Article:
Thursday, June 20, 2024

British Library. Books look like museum pieces as that it what they are becoming?

Make it real! Can we actually deliver AI through current networks?

A talk and chat at the Nokia event held in the British Library. Wonderful venue and I made the point that we first abstracted our ideas onto shells 500000 years ago, invented writing 5000 years ago, printing 500 years ago and here we are discussing a technology that may eclipse them all – AI.

Bo heads up Nokia’s Bell Labs, who are working on lots of edge computing and other network research and we did what we do with ChatGPT – engaged in dialogue. I like this format, as it’s closer to a podcast, more informal and seems more real than a traditional keynote.

It was also great to be among real technology experts discussing the supply problems. There's something about focused practitioner events that make them more relevant. Microsoft telling us about GPT5 testing and some great case studies showing the massive impact AI is having on productivity.

Quantum computing was shown and discussed and an interesting focus on the backend network and telco problems in delivering AI. We have unprecedented demand for compute and the delivery of data at lower levels of latency. Yet much of the system was never designed for this purpose. 

Energy solutions

The race is on to find energy solutions such as:

Fusion is now on the horizon

Battery innovation progresses

AI to optimise power use now common

Low power Quantum computing begiining to be realised

Compute solutions

Models have to be trained but low latency dialogue also has to be delivered: 

Chip wars with increasing capability at lower costs

Quantum computers with massive compute power

Application-Specific Integrated Circuits (ASICs) and Field-Programmable Gate Arrays (FPGAs), optimised for AI workloads with lower power consumption

Edge computing moves processing closer to the data source at the edge of the network, reducing the need for centralised compute resources and it lowers latency

Federated learning allows multiple decentralised devices to collaboratively train models while keeping the data localised

Neuromorphic computing with chips that mimic neural structures, offering potential efficiency gains for AI workloads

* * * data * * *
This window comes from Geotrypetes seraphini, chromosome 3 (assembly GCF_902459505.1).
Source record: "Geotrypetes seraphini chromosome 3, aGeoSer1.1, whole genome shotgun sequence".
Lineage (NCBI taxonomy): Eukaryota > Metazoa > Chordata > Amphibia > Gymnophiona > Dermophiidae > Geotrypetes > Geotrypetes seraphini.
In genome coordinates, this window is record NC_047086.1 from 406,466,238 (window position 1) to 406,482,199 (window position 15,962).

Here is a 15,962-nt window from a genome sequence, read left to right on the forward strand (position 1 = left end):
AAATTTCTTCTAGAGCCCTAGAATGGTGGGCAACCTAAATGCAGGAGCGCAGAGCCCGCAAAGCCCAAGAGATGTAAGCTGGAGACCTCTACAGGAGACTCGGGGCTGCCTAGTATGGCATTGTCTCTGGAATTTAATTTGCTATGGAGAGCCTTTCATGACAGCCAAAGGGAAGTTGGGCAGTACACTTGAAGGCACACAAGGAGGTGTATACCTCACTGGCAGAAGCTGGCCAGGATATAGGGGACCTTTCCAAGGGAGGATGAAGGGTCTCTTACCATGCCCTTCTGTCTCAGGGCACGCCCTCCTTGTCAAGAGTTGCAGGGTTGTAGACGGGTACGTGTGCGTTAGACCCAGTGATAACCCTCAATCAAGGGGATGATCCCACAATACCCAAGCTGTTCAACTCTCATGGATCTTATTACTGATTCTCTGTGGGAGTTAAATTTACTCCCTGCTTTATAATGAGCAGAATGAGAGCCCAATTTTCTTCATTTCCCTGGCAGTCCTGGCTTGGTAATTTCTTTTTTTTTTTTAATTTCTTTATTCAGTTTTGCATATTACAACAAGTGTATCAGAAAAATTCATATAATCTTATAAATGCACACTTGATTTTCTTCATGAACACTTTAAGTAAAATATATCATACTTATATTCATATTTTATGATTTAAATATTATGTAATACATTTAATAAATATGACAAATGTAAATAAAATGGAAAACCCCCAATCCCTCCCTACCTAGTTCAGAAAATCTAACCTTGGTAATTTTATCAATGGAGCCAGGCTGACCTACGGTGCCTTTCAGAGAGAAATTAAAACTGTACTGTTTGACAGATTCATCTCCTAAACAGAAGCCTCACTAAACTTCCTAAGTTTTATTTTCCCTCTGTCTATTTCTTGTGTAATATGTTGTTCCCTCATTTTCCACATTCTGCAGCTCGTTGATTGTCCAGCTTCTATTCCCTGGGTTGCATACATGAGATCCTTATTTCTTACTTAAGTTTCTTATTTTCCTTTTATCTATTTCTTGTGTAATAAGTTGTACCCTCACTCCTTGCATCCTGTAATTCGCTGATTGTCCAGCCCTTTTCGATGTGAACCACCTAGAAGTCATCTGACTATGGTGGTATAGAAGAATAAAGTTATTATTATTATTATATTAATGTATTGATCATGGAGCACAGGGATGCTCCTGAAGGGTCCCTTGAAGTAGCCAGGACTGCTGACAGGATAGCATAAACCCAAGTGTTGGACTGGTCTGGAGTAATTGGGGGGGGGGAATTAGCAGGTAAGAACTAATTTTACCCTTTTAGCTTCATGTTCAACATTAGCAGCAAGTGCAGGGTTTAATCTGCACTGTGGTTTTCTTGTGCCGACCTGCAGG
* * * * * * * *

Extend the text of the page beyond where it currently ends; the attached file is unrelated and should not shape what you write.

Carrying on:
Software efficiency

There’s also a ton of stuff on software and algorithmic efficiency, such as:

Model Compression through pruning, quantisation, and distillation to reduce the size and computational requirements of AI models

More efficient training methods like transfer learning, few-shot learning, and reinforcement learning to reduce the computational cost of building AI models.


Network infrastructure moves towards 5G to provide high-speed, low-latency connectivity, essential for real-time AI applications and global delivery. Content Delivery Networks (CDNs) can cache AI models and results closer to users, reducing latency and bandwidth usage.

Two-horse race

Of course all of this has to be delivered and it is now clear that the biggest companies in the world are now AI companies. NVIDIA are now the most valuable company on the planet, at 3.34 Trillion delivering the spades to the gold miners, Microsoft at $3.32, Apple a touch less at $3.29, Google at $2.17 and Facebook at $1.27. In China Tencent $3.65 Trillion, Alibaba £1.43. This is a two horse race with Us well ahead and China chasing and copying. Europe is still in the paddock.


Afterwards, I went to the British Library’s Treasures of the British Library Collection. There lay the first books, written, then printed. A 2000 year old homework book, early Korans, The Gutenberg Bible. We made this work by developing paper and printing technologies, block printing, moveable type, book formats, networks for publishing and distribution. This was undermined by the internet but something much more profound has just happened.

It struck me that I that same building we had just witnessed a revolution that surpasses both. The sum total of all that written material, globally, is now being used to train a new technology, AI, that allows us to have dialogue with it to make the next leap in cultural advancement. We have invented a technology (books and printing were also technologies) that transcend even the digital presentation of print into a world where the limitations of that format are clear. We are almost returning to an oral world where we talk with our past achievements to move forward into the future.

We are no longer passive consumers of print but in active dialogue with its legacy. These books really did look like museum pieces as that is what print has become.


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